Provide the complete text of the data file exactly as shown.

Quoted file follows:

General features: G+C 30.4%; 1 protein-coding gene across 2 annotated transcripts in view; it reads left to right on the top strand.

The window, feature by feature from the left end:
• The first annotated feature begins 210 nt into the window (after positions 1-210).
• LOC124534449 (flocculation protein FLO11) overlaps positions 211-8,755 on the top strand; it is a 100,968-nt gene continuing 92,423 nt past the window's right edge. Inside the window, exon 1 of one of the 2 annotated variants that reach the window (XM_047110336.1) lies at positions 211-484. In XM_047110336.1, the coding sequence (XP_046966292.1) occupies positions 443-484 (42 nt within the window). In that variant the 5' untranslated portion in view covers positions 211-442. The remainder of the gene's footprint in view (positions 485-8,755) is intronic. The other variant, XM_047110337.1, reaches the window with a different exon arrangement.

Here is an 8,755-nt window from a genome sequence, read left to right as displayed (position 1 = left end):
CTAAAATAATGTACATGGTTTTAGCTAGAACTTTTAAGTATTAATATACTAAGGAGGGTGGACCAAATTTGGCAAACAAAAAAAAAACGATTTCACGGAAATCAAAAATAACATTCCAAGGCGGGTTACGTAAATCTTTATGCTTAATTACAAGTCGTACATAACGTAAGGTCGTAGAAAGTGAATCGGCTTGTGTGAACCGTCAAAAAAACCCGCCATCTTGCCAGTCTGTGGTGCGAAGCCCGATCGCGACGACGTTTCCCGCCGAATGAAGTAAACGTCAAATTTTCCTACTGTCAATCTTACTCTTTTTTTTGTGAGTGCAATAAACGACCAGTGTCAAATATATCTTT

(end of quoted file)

General features: G+C 30.4%; 1 protein-coding gene across 2 annotated transcripts in view; it reads left to right on the top strand.

The window, feature by feature from the left end:
• The first annotated feature begins 210 nt into the window (after positions 1-210).
• LOC124534449 (flocculation protein FLO11) overlaps positions 211-8,755 on the top strand; it is a 100,968-nt gene continuing 92,423 nt past the window's right edge. Inside the window, exon 1 of one of the 2 annotated variants that reach the window (XM_047110336.1) lies at positions 211-484. In XM_047110336.1, the coding sequence (XP_046966292.1) occupies positions 443-484 (42 nt within the window). In that variant the 5' untranslated portion in view covers positions 211-442. The remainder of the gene's footprint in view (positions 485-8,755) is intronic. The other variant, XM_047110337.1, reaches the window with a different exon arrangement.

Here is an 8,755-nt window from a genome sequence, read left to right as displayed (position 1 = left end):
CTAAAATAATGTACATGGTTTTAGCTAGAACTTTTAAGTATTAATATACTAAGGAGGGTGGACCAAATTTGGCAAACAAAAAAAAAACGATTTCACGGAAATCAAAAATAACATTCCAAGGCGGGTTACGTAAATCTTTATGCTTAATTACAAGTCGTACATAACGTAAGGTCGTAGAAAGTGAATCGGCTTGTGTGAACCGTCAAAAAAACCCGCCATCTTGCCAGTCTGTGGTGCGAAGCCCGATCGCGACGACGTTTCCCGCCGAATGAAGTAAACGTCAAATTTTCCTACTGTCAATCTTACTCTTTTTTTTGTGAGTGCAATAAACGACCAGTGTCAAATATATCTTT